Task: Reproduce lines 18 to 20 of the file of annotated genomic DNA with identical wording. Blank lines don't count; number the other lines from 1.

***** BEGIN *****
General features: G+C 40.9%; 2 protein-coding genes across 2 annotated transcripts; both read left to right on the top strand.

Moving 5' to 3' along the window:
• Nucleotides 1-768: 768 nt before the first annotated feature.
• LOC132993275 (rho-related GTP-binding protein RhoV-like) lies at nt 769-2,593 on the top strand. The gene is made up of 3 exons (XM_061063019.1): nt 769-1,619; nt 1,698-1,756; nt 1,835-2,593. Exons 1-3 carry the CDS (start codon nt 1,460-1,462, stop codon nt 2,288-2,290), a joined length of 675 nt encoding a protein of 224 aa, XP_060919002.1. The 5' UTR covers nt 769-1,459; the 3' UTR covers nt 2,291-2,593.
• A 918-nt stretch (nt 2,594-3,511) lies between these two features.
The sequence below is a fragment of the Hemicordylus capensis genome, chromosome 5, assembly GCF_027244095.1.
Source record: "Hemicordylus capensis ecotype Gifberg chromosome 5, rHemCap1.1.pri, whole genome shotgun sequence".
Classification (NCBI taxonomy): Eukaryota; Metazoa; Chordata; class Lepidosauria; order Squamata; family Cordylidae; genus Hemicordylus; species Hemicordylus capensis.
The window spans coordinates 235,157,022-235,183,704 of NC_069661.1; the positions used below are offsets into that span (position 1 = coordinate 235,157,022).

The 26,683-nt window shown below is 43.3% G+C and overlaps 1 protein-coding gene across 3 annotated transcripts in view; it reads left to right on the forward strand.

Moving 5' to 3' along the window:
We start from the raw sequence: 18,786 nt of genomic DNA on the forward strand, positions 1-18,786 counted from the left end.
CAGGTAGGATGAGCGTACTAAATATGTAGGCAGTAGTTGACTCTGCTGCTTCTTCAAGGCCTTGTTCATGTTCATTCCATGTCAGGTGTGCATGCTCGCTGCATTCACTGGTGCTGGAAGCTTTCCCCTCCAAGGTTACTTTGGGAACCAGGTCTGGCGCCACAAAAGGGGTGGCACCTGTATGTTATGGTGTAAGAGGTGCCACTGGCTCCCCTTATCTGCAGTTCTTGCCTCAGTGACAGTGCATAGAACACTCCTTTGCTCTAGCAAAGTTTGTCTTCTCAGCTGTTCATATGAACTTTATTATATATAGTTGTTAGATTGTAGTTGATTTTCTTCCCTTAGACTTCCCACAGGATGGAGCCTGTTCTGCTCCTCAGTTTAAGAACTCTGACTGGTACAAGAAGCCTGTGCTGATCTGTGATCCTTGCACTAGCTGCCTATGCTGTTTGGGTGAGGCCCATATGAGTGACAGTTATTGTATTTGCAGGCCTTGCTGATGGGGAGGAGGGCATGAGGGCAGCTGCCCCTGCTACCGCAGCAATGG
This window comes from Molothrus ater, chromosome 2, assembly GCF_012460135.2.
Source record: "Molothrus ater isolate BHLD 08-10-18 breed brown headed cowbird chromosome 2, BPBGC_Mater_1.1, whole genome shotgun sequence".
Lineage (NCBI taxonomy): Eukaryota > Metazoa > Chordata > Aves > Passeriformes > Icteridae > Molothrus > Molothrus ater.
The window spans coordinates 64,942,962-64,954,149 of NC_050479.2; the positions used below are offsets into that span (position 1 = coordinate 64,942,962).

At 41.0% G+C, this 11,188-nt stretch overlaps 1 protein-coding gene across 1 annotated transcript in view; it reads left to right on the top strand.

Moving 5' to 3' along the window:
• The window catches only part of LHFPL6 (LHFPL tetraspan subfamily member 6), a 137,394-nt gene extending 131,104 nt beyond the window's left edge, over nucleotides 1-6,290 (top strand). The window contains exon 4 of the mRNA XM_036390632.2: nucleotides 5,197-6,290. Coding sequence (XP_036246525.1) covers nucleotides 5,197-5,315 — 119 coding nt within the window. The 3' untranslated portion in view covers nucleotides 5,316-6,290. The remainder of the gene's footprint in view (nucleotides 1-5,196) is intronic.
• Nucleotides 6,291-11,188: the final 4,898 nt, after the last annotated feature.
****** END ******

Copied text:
At 41.0% G+C, this 11,188-nt stretch overlaps 1 protein-coding gene across 1 annotated transcript in view; it reads left to right on the top strand.

Moving 5' to 3' along the window:
• The window catches only part of LHFPL6 (LHFPL tetraspan subfamily member 6), a 137,394-nt gene extending 131,104 nt beyond the window's left edge, over nucleotides 1-6,290 (top strand). The window contains exon 4 of the mRNA XM_036390632.2: nucleotides 5,197-6,290. Coding sequence (XP_036246525.1) covers nucleotides 5,197-5,315 — 119 coding nt within the window. The 3' untranslated portion in view covers nucleotides 5,316-6,290. The remainder of the gene's footprint in view (nucleotides 1-5,196) is intronic.